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The Norwegian professor believed that it was possible to launch a projectile using an electromagnetic field instead of gunpowder. In pursuit of this goal he came up against many problems, among them the occurrence of short circuits that appeared as arcs.

Birkeland thought he had found a solution to this, and in 1901 he applied for a patent on a technique to avoid arcing due to short-circuiting of the electrical charge. He had also noticed a smell of nitrogen oxide in connection with these short circuits.

Fateful meeting on Friday 13, 1903

On Friday 13 February that year, Kristian Birkeland was invited to dine with the Norwegian cabinet minister Gunnar Knudsen. The engineer Sam Eyde was also present. He sat next to the host’s daughter, Lulli Knudsen, with Birkeland on her other side. This was their first meeting. 

Eyde gives the most detailed account of their conversation. Birkeland asked Eyde what he was currently working on, and Eyde described his efforts on extracting nitrogen, as well as the hydroelectric power rights he had secured.

“What I want most of all is the most powerful electrical discharge on earth,” Eyde said. To which Birkeland answered: “That I can get for you.”

In a speech two years later, Birkeland said it was fate that brought the two together just a few days after he had first observed the arc of flame.

No time to lose

During the course of the dinner with Knudsen, Birkeland and Eyde’s discussions progressed so far that they agreed meet again – the following day. And just a few days later they signed an agreement to apply for patents on the method Birkeland had discovered. These patents, and several later patents, were granted in Birkeland’s name. Eyde was perhaps, at this stage, more concerned with securing their rights and getting the work under way.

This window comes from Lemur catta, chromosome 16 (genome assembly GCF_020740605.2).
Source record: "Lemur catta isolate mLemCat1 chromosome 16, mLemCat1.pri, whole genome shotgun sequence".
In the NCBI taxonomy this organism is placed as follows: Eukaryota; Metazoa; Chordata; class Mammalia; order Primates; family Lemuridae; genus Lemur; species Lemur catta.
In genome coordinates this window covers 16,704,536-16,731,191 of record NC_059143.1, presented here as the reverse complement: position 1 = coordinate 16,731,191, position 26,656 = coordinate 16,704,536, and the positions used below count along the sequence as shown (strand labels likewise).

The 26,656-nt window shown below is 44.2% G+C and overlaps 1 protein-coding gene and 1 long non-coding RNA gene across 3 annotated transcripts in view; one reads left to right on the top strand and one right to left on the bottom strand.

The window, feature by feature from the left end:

On February 20, Birkeland submitted a patent application for “Ways of using electricity to produce nitrogen from the air and other gas compounds.” This is considered patent number one for Norsk Hydro.

Apparatus for nitrogen compounds

In this patent, the electric arc’s special qualities are defined in more detail. The tempo of their work and the detailed description makes it clear that Birkeland had already acquired extensive knowledge in this area before he met Eyde.

Some time would pass before the full contents of their agreement came to light; the two men were playing their cards close to the chest.

Sam Eyde’s big day

That first dinner meeting proved to be fateful to others too. The date remained important to Eyde. He sent flowers to his dinner partner, Lulli Knudsen, on that day for years afterwards. And when he married Elida Simonsen 10 years later – the date chosen was the same – February 13.

Later it was commonly believed that Eyde first got the idea of extracting nitrogen from the air from a demonstration Birkeland gave of his electric cannon. In his 1939 memoir, Eyde wrote that Birkeland held the demonstration on 6 February 1903, but the demonstration was actually held four weeks later, on March 6, 1903.

The following day, the national daily newspaper Morgenbladet wrote: “The shot fired yesterday with a 10 kilo projectile was not altogether successful in that during the firing some wiring was burned and the cannon was rendered useless. According to the professor, this would only take half an hour to repair.”



1914: War and difficult decisions 1910: What became of Professor Birkeland? 1908: Of course the workers must have houses 1907: A powerful source of energy 1906: The next gigantic step 1905: Three remarkable men 1905: A little bit of Norway and more 1905: A new working day – December 2, 1905 1904: A project of caliber 1903: Explosive winter days 1900: On the brink of famine